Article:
Both the House and the Senate had strong support for their waterways bills, and the WRDA bill is now being conferenced between the two chambers. It is expected that the Senate will vote on a final bill in the next few months that will include several of Senator Casey’s reforms.
Making the Farm Bill Work for Pennsylvania Farmers and Consumers
Senator Casey is committed to fighting for Pennsylvania’s farmers, families and the agriculture industry. He understands the economic and cultural value of Pennsylvania agriculture and believes in the importance of providing Pennsylvanians with a safe, nutritious, abundant and affordable food supply. As a member of the Senate Agriculture Committee, he has secured provisions in the Senate’s 2013 Farm Bill to help Pennsylvania’s farmers. Senator Casey obtained language to require USDA report on the proposed dairy market stabilization program and obtained codification of more frequent dairy price reporting. He supported provisions aimed at assisting small, beginning and veteran farmers and ranchers, for example clarifying eligibility for Value Added Producer Grant projects. Senator Casey helped lead the fight for specialty crop producers including securing language supporting the domestic honey industry and maintaining important research programs. He attained important conservation assistance for Pennsylvania’s farmers, particularly those in the Chesapeake Bay watershed. Senator Casey also had included language for forest products to be included in the bio-based program and encouraged a provision to fund key energy programs. Senator Casey has fought for provisions to support small farms in Pennsylvania, which are an essential source of economic activity in and are vital to getting healthy, local food from farm to table.
Preparing for Pandemics and Bioterror Attacks
As a result of the passage of the Pandemic and All-Hazards Preparedness Act (PAHPA) of 2006, the federal government, in partnership with state and local governments, took significant steps to strengthen our nation’s medical and public health preparedness and response capabilities. The bipartisan reauthorization builds on these efforts by enhancing existing programs and authorities using lessons learned since 2006 to maximize our nation’s resilience to threats, whether naturally occurring or deliberate.
The Pandemic and All-Hazards Preparedness Reauthorization Act (H.R. 307) passed earlier this year and was signed into law, making important updates to PAHPA. This was the result of over a year of work in a bipartisan and eventually bicameral process. Senator Casey was one of the Senate leads (Burr, Harkin, Enzi/Alexander), and was able to push for several priorities, including a greater emphasis on including children in preparedness efforts and access to potassium iodide following radiation exposure.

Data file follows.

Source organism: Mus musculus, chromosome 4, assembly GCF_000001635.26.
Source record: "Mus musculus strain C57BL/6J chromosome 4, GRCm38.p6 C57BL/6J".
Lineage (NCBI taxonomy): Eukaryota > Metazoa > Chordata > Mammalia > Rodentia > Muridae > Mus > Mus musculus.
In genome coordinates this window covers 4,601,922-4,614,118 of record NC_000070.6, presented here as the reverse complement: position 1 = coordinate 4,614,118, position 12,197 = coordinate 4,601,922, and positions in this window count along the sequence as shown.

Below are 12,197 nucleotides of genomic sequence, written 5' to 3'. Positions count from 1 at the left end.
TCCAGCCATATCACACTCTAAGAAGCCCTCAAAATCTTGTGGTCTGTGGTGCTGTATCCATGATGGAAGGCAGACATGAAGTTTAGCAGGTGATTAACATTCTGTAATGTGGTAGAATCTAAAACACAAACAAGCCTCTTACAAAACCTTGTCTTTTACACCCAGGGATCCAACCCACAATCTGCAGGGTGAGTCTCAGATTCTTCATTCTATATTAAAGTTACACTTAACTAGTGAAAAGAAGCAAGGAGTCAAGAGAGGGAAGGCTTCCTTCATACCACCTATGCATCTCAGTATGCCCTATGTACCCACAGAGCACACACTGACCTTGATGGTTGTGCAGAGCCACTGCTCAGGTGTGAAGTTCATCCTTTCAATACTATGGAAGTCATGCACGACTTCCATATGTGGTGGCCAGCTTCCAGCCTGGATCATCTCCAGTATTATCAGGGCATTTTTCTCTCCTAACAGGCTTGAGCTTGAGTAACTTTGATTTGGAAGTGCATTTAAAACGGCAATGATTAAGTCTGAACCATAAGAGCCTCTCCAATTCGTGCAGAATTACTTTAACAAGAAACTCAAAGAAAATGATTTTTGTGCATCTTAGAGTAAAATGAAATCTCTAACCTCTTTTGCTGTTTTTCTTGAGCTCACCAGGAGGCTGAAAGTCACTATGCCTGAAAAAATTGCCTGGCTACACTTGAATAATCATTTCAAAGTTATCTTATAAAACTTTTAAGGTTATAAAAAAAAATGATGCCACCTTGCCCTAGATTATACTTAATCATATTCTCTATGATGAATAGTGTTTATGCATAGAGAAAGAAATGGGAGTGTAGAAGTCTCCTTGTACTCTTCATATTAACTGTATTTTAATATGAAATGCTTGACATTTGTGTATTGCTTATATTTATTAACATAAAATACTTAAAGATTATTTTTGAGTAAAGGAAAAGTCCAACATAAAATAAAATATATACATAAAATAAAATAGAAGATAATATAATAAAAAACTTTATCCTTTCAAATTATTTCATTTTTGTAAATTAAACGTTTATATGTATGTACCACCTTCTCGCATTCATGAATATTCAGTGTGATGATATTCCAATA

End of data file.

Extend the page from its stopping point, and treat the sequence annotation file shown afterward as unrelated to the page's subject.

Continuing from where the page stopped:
Senator Casey championed several provisions, including: promoting coordination between HHS and DOD on their biodefense/preparedness activities; requiring HHS to map out and biennially update its medical countermeasure strategy, so that Congress and the private sector can better calibrate their efforts; several provisions designed to ensure that the challenges associated with developing and procuring medical countermeasures for children are addressed; and several provisions to ensure that the Public Health Emergency Medical Countermeasures Enterprise is transparent and accountable for the use of its taxpayer funds.
Boosting Law Enforcement Funding
A bipartisan amendment offered by Senator Casey was unanimously adopted by the Senate to increase funding for law enforcement through the Byrne Justice Assistance Grants Program (Byrne-JAG). This program supports crime fighting innovation and has helped local law enforcement agencies across Pennsylvania ensure immediate and thorough responses to crimes. This effort came on the heels of repeated calls for the President, Vice President, and House and Senate leadership to increase law enforcement funding.
Encouraging Transparent and Credible Presidential Elections in Afghanistan
Afghanistan is scheduled to hold presidential and parliamentary elections on April 5, 2014. These elections bear special significance, as Afghanistan faces concurrent political, economic, and security transitions, and flaws in previous elections have left the Afghan people wary of the electoral process and doubtful of its integrity. The 2014 elections will be a key determinant of Afghanistan’s future stability.
Senator Casey introduced S. Res. 151 to assert the importance of holding transparent, credible, and inclusive elections and encourage the Afghan government to empower independent electoral bodies to oversee elections, address complaints, and work with Afghan National Security Forces to provide security. The resolution acknowledges the contributions of the Karzai government while urging the Secretary of State to condition assistance to Afghanistan on the implementation of key electoral reforms. It affirms the elections should be Afghan-led and free from interference.
S. Res. 151 was co-sponsored by eight key Senators before being agreed to in the Senate by unanimous consent on July 9, 2013.
Increase Accountability and Transparency in the Job Corps Program
Senator Casey’s bipartisan amendment with Senator Hatch to increase accountability and transparency in the Job Corps program was adopted in Committee by voice vote. The amendment requires additional reporting on a number of measures including the financial status of the Job Corps program and implementation of changes recommended by the OIG as well as an assessment by the OIG of the administrative changes made in Job Corps. Floor action is expected in 2014.
A Successful Judicial Nominations Process
Senator Casey has developed a successful bipartisan process with Senator Toomey for recommending Pennsylvania federal judicial and U.S. Attorney candidates to the White House. Senators Casey and Toomey jointly select a federal judicial selection review panel comprised of leading members of the bar and well respected Pennsylvanian citizens to interview all applicants and then make recommendations to the senators. The PA candidates who are nominated by the White House have been supported and recommended by both Senators Casey and Toomey and confirmed by strong majorities in the Senate. Since President Obama took office, eight Federal judges and three U.S. attorneys in Pennsylvania have been nominated and confirmed through this process.